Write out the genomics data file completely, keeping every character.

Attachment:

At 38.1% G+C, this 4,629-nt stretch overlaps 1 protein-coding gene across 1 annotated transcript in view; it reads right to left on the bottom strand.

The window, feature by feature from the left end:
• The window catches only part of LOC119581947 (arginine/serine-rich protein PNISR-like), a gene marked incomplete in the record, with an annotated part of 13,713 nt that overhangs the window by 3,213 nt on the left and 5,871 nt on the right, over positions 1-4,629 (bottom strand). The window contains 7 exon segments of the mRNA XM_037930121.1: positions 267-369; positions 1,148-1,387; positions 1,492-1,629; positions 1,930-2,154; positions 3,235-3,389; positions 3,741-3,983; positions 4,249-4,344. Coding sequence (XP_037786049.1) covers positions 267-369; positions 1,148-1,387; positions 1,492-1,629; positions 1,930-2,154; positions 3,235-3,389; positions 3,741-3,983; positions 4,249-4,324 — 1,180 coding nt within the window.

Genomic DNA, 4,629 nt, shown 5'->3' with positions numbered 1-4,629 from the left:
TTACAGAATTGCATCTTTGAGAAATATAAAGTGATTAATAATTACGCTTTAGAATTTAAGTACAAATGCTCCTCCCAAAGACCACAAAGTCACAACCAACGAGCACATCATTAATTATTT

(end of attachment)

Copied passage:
At 38.1% G+C, this 4,629-nt stretch overlaps 1 protein-coding gene across 1 annotated transcript in view; it reads right to left on the bottom strand.

The window, feature by feature from the left end:
• The window catches only part of LOC119581947 (arginine/serine-rich protein PNISR-like), a gene marked incomplete in the record, with an annotated part of 13,713 nt that overhangs the window by 3,213 nt on the left and 5,871 nt on the right, over positions 1-4,629 (bottom strand). The window contains 7 exon segments of the mRNA XM_037930121.1: positions 267-369; positions 1,148-1,387; positions 1,492-1,629; positions 1,930-2,154; positions 3,235-3,389; positions 3,741-3,983; positions 4,249-4,344. Coding sequence (XP_037786049.1) covers positions 267-369; positions 1,148-1,387; positions 1,492-1,629; positions 1,930-2,154; positions 3,235-3,389; positions 3,741-3,983; positions 4,249-4,324 — 1,180 coding nt within the window.

Genomic DNA, 4,629 nt, shown 5'->3' with positions numbered 1-4,629 from the left:
TTACAGAATTGCATCTTTGAGAAATATAAAGTGATTAATAATTACGCTTTAGAATTTAAGTACAAATGCTCCTCCCAAAGACCACAAAGTCACAACCAACGAGCACATCATTAATTATTT